In a memorable sequence in his book, Far From The Madding Crowd, Thomas Hardy depicts the young dog, “George’s son” who works for the farmer, Oak, as a sheepdog. The main job of George’s son is to run after the sheep to make sure that they stay together and do not run away. Tragically, however, the sheepdog being under the impression that the more he runs after the sheep, the better, one day drives all the sheep off a cliff. George’s son, thinking that he has done an exceptional job, returns happily to Oak, who is now left with nothing. Hardy writes that George’s son met the “untoward fate which so often attends dogs and other philosophers who follow out a train of reasoning to its logical conclusion, and attempt perfectly consistent conduct in a world made up so largely of compromise. “
The problem to which Hardy alludes here is one of applying a stringent methodology to one’s surroundings with complete disregard for the consequences. This problem, Hardy notes, is one that afflicts both dogs and philosophers. In this manner, he reflects an age-old critique of political philosophers that they have too much “love of wisdom” and too little “love of actual progress and development.” The problem is, critics contend, that such philosophers are unworldly daydreamers thinking up abstract ideals with no regard for how these will be received in the actual world. But what, one might ask, is the alternative? Should political philosophers be in the business of advocating and facilitating political change? Yes – at least partly, I believe.
A more common answer seems to be “no.” The job of political philosophers, some claim, is to decipher truths about how society should be shaped (even if this means running a few sheep off the cliff). For example, to establish moral principles about how benefits and burdens should be distributed in a society, about our obligations to fellow citizens, and regarding which procedures we are to make collective decisions. They should aim to figure out what we ought to do – and this question is fundamentally distinct from what we are able to do right now. And, importantly, mixing these two questions could very well lead to dangerous compromises with moral truths for immediate political gains, which is why political philosophers should not seek to create political change. The fear that motivates this view is that theorists who are also political activists will become too caught up with political agendas of parties or social movements. This may make them lose sight of long-term societal goals and undermine their academic independence. If political philosophers are just spokeswomen for political parties, where, then, will we find unbiased answers conceived beyond the shadow of the ruling ideologies, the critique goes.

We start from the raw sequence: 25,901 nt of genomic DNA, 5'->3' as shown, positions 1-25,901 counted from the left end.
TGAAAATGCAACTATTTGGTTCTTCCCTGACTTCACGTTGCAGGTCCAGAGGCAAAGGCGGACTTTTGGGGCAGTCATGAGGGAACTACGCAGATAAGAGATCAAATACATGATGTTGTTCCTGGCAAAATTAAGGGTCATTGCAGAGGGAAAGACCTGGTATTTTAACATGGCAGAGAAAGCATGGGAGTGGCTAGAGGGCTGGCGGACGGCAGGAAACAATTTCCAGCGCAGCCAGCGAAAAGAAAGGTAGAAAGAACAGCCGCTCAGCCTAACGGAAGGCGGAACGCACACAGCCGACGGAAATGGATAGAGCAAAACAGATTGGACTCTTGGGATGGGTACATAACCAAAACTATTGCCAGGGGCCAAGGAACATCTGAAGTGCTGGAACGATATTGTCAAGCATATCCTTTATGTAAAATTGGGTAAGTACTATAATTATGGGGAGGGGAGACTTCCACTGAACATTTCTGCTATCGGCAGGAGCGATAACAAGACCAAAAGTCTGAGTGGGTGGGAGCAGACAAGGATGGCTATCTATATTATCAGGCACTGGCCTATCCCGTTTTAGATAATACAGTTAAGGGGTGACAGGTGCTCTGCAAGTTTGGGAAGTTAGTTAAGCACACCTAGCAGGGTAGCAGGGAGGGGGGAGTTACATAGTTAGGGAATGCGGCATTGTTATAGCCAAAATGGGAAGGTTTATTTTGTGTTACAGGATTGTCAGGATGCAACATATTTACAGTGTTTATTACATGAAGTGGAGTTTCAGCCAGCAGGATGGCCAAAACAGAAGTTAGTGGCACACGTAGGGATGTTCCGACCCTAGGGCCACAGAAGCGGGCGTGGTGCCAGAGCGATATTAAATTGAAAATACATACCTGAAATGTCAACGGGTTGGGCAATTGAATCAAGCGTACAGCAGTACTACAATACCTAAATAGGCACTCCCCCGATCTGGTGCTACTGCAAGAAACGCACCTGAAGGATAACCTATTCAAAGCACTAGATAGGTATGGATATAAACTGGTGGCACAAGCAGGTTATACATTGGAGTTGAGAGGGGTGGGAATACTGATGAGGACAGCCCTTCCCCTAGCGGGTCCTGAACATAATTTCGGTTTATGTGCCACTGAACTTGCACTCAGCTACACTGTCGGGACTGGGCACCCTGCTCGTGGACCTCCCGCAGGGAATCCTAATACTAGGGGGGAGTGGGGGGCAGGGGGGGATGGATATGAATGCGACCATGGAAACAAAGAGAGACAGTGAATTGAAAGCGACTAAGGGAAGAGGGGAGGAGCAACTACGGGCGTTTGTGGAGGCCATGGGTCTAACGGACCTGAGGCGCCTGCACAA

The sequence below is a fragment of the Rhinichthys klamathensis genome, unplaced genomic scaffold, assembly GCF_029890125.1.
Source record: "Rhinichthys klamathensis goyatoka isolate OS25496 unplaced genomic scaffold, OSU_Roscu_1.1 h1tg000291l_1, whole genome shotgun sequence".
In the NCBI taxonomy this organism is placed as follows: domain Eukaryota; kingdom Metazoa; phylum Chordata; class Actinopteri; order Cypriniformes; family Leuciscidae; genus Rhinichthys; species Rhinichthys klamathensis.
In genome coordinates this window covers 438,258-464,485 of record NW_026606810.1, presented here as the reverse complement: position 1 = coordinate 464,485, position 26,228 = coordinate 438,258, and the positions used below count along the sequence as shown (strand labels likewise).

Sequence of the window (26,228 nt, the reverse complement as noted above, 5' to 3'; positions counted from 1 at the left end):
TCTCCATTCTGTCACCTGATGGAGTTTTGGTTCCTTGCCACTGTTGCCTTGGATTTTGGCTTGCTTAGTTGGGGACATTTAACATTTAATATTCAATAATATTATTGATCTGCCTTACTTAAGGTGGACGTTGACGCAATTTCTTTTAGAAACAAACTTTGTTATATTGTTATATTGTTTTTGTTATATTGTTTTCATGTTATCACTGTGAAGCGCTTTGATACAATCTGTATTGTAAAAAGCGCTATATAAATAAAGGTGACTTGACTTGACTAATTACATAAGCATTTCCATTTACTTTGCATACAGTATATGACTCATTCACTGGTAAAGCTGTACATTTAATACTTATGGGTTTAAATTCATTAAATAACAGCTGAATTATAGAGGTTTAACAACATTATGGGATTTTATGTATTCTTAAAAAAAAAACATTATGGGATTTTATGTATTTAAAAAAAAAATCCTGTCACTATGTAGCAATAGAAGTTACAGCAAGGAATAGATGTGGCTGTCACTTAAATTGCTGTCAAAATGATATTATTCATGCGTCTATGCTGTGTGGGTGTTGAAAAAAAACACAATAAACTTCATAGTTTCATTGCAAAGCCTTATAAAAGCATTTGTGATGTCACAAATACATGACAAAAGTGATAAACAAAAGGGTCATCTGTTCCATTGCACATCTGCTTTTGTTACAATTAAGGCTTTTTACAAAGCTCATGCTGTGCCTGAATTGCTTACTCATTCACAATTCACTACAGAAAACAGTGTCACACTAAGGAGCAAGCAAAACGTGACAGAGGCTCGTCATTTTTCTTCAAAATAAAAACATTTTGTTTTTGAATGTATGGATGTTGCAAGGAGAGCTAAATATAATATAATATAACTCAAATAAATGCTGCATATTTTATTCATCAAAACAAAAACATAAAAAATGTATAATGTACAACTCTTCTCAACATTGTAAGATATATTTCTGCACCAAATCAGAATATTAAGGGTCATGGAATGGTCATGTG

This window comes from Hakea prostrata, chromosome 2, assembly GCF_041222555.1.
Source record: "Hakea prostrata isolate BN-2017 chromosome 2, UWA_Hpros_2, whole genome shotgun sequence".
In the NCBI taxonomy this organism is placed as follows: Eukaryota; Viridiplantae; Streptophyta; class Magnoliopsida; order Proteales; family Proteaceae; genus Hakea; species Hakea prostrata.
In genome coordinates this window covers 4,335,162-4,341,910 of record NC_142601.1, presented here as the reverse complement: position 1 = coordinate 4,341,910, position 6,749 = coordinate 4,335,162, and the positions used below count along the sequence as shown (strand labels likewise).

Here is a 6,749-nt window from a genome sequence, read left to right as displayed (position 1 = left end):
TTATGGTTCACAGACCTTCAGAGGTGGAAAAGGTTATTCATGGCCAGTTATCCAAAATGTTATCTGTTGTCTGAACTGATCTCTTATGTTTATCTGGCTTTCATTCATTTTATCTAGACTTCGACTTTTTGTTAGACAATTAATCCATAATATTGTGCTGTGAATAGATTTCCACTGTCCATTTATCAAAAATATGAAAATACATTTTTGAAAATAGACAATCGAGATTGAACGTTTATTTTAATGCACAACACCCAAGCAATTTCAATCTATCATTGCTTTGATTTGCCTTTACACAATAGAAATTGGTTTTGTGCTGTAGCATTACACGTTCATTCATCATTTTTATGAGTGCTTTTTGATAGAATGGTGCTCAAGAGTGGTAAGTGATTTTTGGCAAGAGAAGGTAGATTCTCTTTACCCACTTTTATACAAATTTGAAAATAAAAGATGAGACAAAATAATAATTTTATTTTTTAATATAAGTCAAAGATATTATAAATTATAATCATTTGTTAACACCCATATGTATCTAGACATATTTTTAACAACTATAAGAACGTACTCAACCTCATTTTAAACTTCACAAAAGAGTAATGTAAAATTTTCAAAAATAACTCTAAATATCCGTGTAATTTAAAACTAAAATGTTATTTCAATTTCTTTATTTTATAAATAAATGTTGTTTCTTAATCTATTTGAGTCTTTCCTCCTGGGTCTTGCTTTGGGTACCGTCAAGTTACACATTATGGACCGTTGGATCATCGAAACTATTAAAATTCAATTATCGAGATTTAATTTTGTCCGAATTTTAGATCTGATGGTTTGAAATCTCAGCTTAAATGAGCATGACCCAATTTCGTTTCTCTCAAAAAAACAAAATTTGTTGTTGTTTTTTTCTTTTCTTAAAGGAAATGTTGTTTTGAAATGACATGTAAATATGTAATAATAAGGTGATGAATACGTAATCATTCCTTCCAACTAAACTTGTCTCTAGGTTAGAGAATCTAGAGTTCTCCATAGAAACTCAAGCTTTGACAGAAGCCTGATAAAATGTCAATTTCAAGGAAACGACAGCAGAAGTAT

Two things need to be said here. First, political philosophers are not just seekers of truth (whatever else you may believe). They construct arguments and principles which are meant to be action-guiding (and this is the case even when they take a more abstract form). Political philosophers, for this reason, are political agents who, at least potentially, shape political reality. So, even if we think that political philosophers should avoid becoming partisan demagogues, avoiding political impact entirely is not a viable (or attractive) alternative. What they did would cease to be political philosophy. Second, we could hold a different (and, I think, more plausible) view about truth. Whilst admitting that truth does indeed have independent value, we could hold that truth is not the only value with which political philosophers should be concerned and that it is a value that can sometimes be outweighed. Even if we agree that truth is important, it should rarely be pursued at the expense of furthering political emancipation and alleviating human suffering.
Maybe, there is a middle ground to be found saying that truth is important, but not so important that it always trumps the possibility of motivating people for political change? Or, perhaps, we could say, instead, that we should put an activist constraint or limit on the pursuit of truth? This would mean that political theorists (and, I should say, social scientists in general) should generally seek to work out the truth about the world and the most plausible and coherent set of moral principles, but there would be the added restriction that they should refrain from advocating or disseminating this truth if it would predictably be used to make the world morally worse or serve to uphold unjust practices.
I am not advocating that political philosophers should, for this reason, seek to avoid engaging with politics for fear of making the world worse. Not only is political philosophy unavoidably political, political philosophers are also in a privileged position vis-à-vis political debates qua their training in conceptual clarity, distinctions, and the creation and analysis of arguments. Political philosophers are engaged in politics and have the training to make this count.
(Picture courtesy of nickagin.com)